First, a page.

In the eight years between 2009 and 2017, insulin prices have almost tripled. With a vial of insulin costing $300 in 2022, this life-saving treatment is out of reach for many insulin-dependent diabetics.

In a separate investigation in the same month, and a reversal of an earlier vote, the FTC asked the six largest pharmacy benefits managers in the country (OptumRx, Humana, Prime Therapeutics, MedImpact Healthcare Systems, Express Scripts, and CVS Caremark) to submit five years’ worth of records specifically to investigate the effect of vertical integration and mergers on the access to and pricing of prescription drugs.

The six largest PBMS control over 80% of the total prescription drug market, with CVS controlling the lion’s share at 30%.

FTC Chair Lina Khan explains that the inquiry will “shine a light on these companies’ practices and their impact on pharmacies, payers, doctors, and patients.”

The commission has vowed to take legal action against PBMs, should it find evidence of anti-competitive practices.

Whistleblower Protection

The timing of the FTC vote comes at a time when documents in a whistleblower lawsuit against CVS were unsealed and recently made public.

The lawsuit, which involves a former executive, alleges that CVS knowingly and intentionally impeded some Medicare patients from gaining access to cheaper generic prescriptions, increasing profits for the company while passing the costs to taxpayers and the Part D beneficiaries in the process.

Section 6 of the proposed bill empowers the FTC to protect whistleblowers against intimidation or reprisals for reporting violations.

PBMS Sue to Keep Prescription Rebates Hidden

While being blamed for exploiting loopholes in the drug pricing system that allows them to dictate unreasonable prices for formularies, PBMs have maintained that the blame for rising drug costs rests squarely on the shoulders of drug manufacturers and that PBMS save consumers 40% to 50% on prescription drug costs.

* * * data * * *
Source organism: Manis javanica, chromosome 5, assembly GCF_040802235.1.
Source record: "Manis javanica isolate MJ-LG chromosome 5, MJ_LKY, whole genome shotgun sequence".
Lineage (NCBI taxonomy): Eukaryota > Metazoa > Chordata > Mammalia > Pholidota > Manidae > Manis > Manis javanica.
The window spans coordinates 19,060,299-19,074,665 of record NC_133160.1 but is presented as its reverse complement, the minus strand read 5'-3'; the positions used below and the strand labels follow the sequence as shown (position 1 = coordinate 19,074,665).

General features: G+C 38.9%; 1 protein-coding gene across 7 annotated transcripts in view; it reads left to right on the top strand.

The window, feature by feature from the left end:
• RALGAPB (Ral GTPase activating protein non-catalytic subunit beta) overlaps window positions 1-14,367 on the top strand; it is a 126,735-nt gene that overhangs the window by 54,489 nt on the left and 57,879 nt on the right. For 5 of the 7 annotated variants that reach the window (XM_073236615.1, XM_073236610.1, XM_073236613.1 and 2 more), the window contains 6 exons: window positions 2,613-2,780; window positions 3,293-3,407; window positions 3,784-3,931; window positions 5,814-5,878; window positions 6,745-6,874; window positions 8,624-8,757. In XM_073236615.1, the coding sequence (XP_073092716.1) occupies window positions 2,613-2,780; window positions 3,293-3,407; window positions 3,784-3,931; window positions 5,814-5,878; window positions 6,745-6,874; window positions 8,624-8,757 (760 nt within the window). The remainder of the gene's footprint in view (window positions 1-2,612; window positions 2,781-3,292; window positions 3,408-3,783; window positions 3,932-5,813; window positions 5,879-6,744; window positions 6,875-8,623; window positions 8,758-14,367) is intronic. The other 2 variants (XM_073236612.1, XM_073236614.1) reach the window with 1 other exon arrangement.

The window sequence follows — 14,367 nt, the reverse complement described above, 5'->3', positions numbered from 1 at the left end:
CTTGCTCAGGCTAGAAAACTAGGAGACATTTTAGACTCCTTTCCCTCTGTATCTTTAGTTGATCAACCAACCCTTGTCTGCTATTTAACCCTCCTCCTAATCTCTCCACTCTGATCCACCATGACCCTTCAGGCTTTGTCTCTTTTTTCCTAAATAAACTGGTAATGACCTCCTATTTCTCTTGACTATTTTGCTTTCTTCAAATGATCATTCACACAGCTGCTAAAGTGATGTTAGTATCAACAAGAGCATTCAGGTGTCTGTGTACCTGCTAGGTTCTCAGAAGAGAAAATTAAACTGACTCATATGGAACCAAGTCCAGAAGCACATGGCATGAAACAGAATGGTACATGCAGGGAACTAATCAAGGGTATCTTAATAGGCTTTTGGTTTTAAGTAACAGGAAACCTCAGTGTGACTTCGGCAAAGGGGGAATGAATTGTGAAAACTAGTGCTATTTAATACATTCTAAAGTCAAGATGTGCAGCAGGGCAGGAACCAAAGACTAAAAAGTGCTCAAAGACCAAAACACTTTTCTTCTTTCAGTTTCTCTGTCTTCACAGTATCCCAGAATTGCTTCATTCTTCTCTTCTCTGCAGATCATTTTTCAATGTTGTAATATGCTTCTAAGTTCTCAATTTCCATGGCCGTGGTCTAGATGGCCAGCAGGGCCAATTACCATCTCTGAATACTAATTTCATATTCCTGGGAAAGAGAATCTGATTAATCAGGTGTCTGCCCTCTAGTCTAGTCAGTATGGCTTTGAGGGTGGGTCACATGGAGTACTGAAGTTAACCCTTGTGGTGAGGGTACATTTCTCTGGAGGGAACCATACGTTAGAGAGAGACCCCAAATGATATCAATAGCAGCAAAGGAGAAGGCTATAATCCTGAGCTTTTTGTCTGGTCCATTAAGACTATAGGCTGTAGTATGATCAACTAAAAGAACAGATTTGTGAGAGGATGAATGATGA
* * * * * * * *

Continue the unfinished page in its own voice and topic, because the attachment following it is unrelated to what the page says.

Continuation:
However, in August 2021, The Pharmaceutical Care Management Association (PCMA), which represents PBMs, sued the federal government to keep prescription drug prices from being disclosed to the public. The suit states that the government had overstepped its bounds in requiring PBMs to reveal net prices they negotiate with drug companies.

Named in the suit were agencies including The Department of Health and Human Services, Internal Revenue Service and Department of Labor.

According to the suit, PCMA alleges that the rule, which will force them to reveal negotiated prices, will only serve to "drive up the total drug price ultimately borne by health plans, taxpayers and consumers by advantaging drug manufacturers in negotiations over price concessions, through collusion to increase drug prices."

After reaching an agreement with the current administration, the lawsuit was pulled. PBMS would still have to disclose negotiated prices to the government but will not have to make the amounts public.

Grassroots Action in August

For the latest on action against PBM abuse by state, visit the National Conference of State Legislatures page on PBMs here.

To find out what businesses can do to shed light on the importance of pharmacy in the local community, visit the Grassroots Toolkit page and consider participating in the NCPA Month of Action in August 2022.